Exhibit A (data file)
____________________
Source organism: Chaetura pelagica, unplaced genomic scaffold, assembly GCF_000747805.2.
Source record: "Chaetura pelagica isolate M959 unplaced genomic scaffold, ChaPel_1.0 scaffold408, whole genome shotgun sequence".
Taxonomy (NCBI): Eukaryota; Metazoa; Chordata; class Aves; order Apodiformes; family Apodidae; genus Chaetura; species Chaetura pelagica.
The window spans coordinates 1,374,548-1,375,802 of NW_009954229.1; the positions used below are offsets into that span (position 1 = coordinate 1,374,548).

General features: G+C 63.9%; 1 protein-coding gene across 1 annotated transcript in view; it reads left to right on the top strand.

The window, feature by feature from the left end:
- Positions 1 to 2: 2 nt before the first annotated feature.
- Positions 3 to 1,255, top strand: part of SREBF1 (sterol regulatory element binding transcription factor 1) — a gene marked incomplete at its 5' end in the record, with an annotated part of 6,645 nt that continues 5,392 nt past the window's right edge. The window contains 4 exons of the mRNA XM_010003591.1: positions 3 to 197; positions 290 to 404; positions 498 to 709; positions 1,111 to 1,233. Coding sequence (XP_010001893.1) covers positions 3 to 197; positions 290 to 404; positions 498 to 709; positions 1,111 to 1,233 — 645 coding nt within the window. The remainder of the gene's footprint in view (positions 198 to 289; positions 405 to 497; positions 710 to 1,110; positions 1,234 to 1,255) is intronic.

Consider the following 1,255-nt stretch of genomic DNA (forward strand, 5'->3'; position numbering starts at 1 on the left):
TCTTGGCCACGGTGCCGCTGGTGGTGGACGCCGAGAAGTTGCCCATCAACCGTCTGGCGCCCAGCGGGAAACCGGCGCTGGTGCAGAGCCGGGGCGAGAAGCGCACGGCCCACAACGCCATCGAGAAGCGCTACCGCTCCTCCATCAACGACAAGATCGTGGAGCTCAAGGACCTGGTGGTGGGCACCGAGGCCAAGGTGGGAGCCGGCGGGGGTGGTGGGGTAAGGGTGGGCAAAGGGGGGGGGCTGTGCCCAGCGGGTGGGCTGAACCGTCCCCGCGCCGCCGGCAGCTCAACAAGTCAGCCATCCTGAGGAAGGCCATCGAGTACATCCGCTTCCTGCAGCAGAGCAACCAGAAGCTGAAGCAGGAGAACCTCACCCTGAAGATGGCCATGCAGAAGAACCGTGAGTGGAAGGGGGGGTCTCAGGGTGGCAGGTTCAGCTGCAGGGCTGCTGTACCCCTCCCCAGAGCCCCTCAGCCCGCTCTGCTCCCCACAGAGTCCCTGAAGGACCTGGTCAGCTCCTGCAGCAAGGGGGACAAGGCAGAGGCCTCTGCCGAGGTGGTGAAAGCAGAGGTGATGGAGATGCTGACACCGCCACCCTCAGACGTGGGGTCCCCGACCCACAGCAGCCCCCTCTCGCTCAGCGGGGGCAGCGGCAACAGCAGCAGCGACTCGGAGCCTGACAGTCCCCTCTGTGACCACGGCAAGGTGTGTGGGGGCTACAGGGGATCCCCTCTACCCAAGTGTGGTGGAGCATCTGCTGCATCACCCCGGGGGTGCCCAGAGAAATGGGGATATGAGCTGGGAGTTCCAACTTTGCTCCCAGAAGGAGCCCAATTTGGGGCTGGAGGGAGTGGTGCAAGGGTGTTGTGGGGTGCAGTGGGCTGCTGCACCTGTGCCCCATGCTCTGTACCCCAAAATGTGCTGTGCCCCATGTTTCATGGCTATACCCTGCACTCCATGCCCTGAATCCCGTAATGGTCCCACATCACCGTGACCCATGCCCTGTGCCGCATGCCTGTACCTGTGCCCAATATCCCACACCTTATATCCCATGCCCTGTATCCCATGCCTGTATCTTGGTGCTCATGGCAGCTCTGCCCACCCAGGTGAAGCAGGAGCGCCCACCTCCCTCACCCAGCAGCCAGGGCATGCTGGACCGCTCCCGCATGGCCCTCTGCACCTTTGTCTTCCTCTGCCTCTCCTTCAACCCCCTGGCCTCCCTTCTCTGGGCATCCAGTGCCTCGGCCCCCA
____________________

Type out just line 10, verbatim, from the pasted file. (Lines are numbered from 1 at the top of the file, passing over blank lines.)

TCTTGGCCACGGTGCCGCTGGTGGTGGACGCCGAGAAGTTGCCCATCAACCGTCTGGCGCCCAGCGGGAAACCGGCGCTGGTGCAGAGCCGGGGCGAGAAGCGCACGGCCCACAACGCCATCGAGAAGCGCTACCGCTCCTCCATCAACGACAAGATCGTGGAGCTCAAGGACCTGGTGGTGGGCACCGAGGCCAAGGTGGGAGCCGGCGGGGGTGGTGGGGTAAGGGTGGGCAAAGGGGGGGGGCTGTGCCCAGCGGGTGGGCTGAACCGTCCCCGCGCCGCCGGCAGCTCAACAAGTCAGCCATCCTGAGGAAGGCCATCGAGTACATCCGCTTCCTGCAGCAGAGCAACCAGAAGCTGAAGCAGGAGAACCTCACCCTGAAGATGGCCATGCAGAAGAACCGTGAGTGGAAGGGGGGGTCTCAGGGTGGCAGGTTCAGCTGCAGGGCTGCTGTACCCCTCCCCAGAGCCCCTCAGCCCGCTCTGCTCCCCACAGAGTCCCTGAAGGACCTGGTCAGCTCCTGCAGCAAGGGGGACAAGGCAGAGGCCTCTGCCGAGGTGGTGAAAGCAGAGGTGATGGAGATGCTGACACCGCCACCCTCAGACGTGGGGTCCCCGACCCACAGCAGCCCCCTCTCGCTCAGCGGGGGCAGCGGCAACAGCAGCAGCGACTCGGAGCCTGACAGTCCCCTCTGTGACCACGGCAAGGTGTGTGGGGGCTACAGGGGATCCCCTCTACCCAAGTGTGGTGGAGCATCTGCTGCATCACCCCGGGGGTGCCCAGAGAAATGGGGATATGAGCTGGGAGTTCCAACTTTGCTCCCAGAAGGAGCCCAATTTGGGGCTGGAGGGAGTGGTGCAAGGGTGTTGTGGGGTGCAGTGGGCTGCTGCACCTGTGCCCCATGCTCTGTACCCCAAAATGTGCTGTGCCCCATGTTTCATGGCTATACCCTGCACTCCATGCCCTGAATCCCGTAATGGTCCCACATCACCGTGACCCATGCCCTGTGCCGCATGCCTGTACCTGTGCCCAATATCCCACACCTTATATCCCATGCCCTGTATCCCATGCCTGTATCTTGGTGCTCATGGCAGCTCTGCCCACCCAGGTGAAGCAGGAGCGCCCACCTCCCTCACCCAGCAGCCAGGGCATGCTGGACCGCTCCCGCATGGCCCTCTGCACCTTTGTCTTCCTCTGCCTCTCCTTCAACCCCCTGGCCTCCCTTCTCTGGGCATCCAGTGCCTCGGCCCCCA